CT is set for a vital role in cardiology

Mark Nicholls reports

Computed tomography (CT) is emerging as an imaging modality set to play an important role in cardiac intervention or surgery. Not only can it be used to plan complex revascularisation procedures and assess the outcome for the patient, but also might help to identify the more dangerous lesions -- so-called ‘culprits’ -- in the future.

Christian Loewe
Christian Loewe

At the ECR this year, during a discussion on the role of CT and MRI before cardiac interventions, Professor Christian Loewe (Radiology Department, Medical University Vienna) will examine whether CT can predict the outcome of percutaneous interventions, and during the same session, Dr Marco Francone (University of Rome) will examine whether MRI can predict the outcome of coronary revascularisation.

Professor Christian Loewe acknowledges that MR can be used to select the right patient for revascularisation because it ‘remains the gold standard to identify ischemia and viable myocardium.’ However, the newest CT studies using stress adenosine and late enhancement imaging have demonstrated the potential of CT to provide information on myocardial structure and function in addition to coronary morphology.

Some interventions, he said, can be planned and the outcome predicted by using CT. ‘In cases of chronic total occlusions (CTO) of coronary arteries, CT can directly measure the length of the stenosis, can demonstrate the direction as well as the calcification and can visualise the distal target artery. This information cannot be provided in comparable quality by coronary angiography. In this regard CT can predict, with high accuracy, if an endovascular revascularisation of the CTO will be technically possible or not.’

In recent years, another area of discussion in the cardiology community has been over how many stenoses should be treated. Bypass graft surgery, Prof. Loewe said, always aimed to provide a ‘complete’ revascularisation of the entire heart, thus it was the case that every stenosis seen during coronary angiography was treated, though studies have now shown that for the long-term morbidity of a patient, not all stenoses have to be treated by stent placement. ‘As some stenoses are of high risk for plaque rupture and subsequent myocardial infarction, it would be of great interest to be able to identify the most dangerous ‘culprit’ lesion plaque in advance and to treat them by stent placement,’ he pointed out.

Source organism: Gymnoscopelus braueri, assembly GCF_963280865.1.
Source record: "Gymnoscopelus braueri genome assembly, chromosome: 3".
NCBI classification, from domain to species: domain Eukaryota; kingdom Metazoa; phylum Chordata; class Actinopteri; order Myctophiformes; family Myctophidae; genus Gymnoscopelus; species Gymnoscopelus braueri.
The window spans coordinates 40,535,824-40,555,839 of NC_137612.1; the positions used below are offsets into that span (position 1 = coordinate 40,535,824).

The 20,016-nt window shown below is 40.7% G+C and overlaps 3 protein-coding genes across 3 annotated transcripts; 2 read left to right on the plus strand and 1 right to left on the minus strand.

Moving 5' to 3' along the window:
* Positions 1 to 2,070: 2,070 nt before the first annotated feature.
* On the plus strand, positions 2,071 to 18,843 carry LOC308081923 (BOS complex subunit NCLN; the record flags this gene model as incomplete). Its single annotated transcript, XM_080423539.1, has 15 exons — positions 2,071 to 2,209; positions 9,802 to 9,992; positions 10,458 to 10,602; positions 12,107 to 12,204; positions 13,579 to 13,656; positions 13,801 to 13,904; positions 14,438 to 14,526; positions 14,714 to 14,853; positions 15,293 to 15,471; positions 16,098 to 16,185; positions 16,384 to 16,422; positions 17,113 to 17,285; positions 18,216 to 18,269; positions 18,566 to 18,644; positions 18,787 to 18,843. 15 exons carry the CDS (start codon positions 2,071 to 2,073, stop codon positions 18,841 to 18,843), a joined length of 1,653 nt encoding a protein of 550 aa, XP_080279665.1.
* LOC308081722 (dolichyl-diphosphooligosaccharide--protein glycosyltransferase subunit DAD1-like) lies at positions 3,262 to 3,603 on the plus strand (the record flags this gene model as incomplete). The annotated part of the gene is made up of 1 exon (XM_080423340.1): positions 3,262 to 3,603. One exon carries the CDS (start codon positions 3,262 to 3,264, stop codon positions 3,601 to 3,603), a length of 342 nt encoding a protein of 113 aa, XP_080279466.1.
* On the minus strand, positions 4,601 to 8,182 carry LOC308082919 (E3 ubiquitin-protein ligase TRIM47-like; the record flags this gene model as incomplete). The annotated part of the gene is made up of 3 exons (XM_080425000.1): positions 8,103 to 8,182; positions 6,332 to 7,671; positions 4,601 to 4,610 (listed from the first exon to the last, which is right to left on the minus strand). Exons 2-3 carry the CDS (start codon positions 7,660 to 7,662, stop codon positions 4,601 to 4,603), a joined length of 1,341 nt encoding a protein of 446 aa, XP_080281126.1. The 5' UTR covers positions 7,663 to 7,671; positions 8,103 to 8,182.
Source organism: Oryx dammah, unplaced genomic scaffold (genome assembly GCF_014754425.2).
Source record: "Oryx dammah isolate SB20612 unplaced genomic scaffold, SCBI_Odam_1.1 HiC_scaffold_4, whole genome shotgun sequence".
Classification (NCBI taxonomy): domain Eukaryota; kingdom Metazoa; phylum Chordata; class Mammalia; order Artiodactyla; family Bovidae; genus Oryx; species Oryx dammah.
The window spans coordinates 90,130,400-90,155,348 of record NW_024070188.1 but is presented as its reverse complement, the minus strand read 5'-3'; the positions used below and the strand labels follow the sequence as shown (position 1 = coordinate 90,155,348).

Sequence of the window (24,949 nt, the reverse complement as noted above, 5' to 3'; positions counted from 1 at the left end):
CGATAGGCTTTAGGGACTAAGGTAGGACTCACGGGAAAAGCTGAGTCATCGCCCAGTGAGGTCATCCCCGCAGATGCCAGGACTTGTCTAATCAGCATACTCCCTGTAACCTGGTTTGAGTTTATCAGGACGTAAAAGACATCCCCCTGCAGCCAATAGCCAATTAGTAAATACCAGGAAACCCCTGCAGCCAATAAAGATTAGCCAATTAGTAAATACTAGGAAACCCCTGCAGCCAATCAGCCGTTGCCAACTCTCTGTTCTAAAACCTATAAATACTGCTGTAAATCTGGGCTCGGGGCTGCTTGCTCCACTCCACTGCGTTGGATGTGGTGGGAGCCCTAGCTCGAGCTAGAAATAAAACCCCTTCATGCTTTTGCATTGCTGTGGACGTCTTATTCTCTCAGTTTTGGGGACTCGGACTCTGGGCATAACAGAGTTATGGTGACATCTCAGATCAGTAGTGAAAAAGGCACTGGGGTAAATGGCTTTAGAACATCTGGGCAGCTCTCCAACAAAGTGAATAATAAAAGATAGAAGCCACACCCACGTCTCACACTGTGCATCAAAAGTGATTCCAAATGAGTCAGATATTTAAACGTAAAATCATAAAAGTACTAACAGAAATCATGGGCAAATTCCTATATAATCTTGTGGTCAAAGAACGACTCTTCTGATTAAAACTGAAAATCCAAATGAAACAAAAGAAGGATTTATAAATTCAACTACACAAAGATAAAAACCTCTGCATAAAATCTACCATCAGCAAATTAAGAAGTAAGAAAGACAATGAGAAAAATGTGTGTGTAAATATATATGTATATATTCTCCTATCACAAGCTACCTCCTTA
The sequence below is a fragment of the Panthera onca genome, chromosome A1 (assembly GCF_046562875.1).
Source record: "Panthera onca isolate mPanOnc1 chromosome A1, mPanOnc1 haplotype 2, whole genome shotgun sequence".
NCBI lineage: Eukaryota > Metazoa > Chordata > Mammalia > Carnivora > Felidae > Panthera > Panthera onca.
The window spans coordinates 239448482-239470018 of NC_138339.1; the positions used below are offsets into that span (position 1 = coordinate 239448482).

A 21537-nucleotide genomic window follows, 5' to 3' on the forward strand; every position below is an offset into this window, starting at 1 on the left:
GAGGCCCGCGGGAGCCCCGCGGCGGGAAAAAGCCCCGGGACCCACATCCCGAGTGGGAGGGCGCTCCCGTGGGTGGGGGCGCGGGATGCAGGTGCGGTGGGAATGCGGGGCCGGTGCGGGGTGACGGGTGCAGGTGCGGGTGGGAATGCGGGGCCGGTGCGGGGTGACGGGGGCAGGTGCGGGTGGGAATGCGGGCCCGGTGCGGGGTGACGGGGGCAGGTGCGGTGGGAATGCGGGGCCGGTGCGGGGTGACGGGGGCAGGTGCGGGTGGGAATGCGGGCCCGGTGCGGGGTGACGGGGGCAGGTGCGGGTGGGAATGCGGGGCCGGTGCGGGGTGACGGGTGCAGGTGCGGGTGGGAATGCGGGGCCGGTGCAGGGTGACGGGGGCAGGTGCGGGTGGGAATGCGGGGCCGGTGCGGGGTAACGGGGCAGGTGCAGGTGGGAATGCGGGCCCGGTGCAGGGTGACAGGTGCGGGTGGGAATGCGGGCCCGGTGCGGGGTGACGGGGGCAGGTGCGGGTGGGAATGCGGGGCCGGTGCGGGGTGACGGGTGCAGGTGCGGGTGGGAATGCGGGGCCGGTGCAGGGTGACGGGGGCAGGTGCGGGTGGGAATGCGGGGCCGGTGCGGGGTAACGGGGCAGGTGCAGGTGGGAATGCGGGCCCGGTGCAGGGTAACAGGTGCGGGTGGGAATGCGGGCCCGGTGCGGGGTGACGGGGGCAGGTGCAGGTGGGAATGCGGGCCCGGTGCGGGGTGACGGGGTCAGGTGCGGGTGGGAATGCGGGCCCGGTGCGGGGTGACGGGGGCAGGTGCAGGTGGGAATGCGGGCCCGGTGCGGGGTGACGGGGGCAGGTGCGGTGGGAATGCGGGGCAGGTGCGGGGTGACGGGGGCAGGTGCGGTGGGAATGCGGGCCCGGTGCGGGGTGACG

‘Recent CT studies demonstrate that certain features of atherosclerotic plaque indicate an increased risk of those lesions for rupture. While results are preliminary, these data suggest that CT could be used in the future to increase prediction of major coronary events (MACE) but also to tailor intervention strategies.’

During the ECR session, Professor Loewe will demonstrate the possibilities of cardiac CT in assessing myocardial viability for optimised planning of revascularisation and highlight how CT is the only method currently available that provides both morphological as well as functional information.

Dr Francone’s focus will be on the role and importance of cardiac MR as a prognostic predictor of coronary revascularisation. ‘The combination in a single examination of function, stress-perfusion and tissue characterisation with T-2-weighted ‘oedema-sensitive’ and late-gadolinium enhancement (LGE) techniques make cardiac MR (CMR) an almost unique technique in this specific clinical setting.’

While the role of CT is mostly ‘anatomic’, he said the ‘target’ of MR is the myocardium and specifically the unique possibility to combine a functional and morphological assessment due to the well known strengths of the technique like high temporal resolution, greater blood-myocardial image contrast, multi-parametric functional evaluation and availability of various techniques for tissue characterisation.

‘The direct clinical benefit of cardiac MR prior to revascularisation for cardiologists would be to have new indicators to predict patient’s prognosis and revascularisation outcome with better stratification of individual risk and optimisation of therapeutic approach (i.e. stenting vs. CABG vs. medical treatment),’ he said. ‘Patients would obviously avoid unnecessary procedures and the risk of over-treatment. Additionally, use of MR compared to nuclear medicine or MDCT exams would also avoid ionising radiation exposure for the same patient.’

Also during the ECR session, Dr Rodrigo Salgado (Department of Radiology, Antwerp University Hospital) will look at the value of CT before percutaneous aortic valve replacement.

6 March. 4-5.30pm.
The cardiac refresher course: MRI and CT before cardiac interventions or surgery



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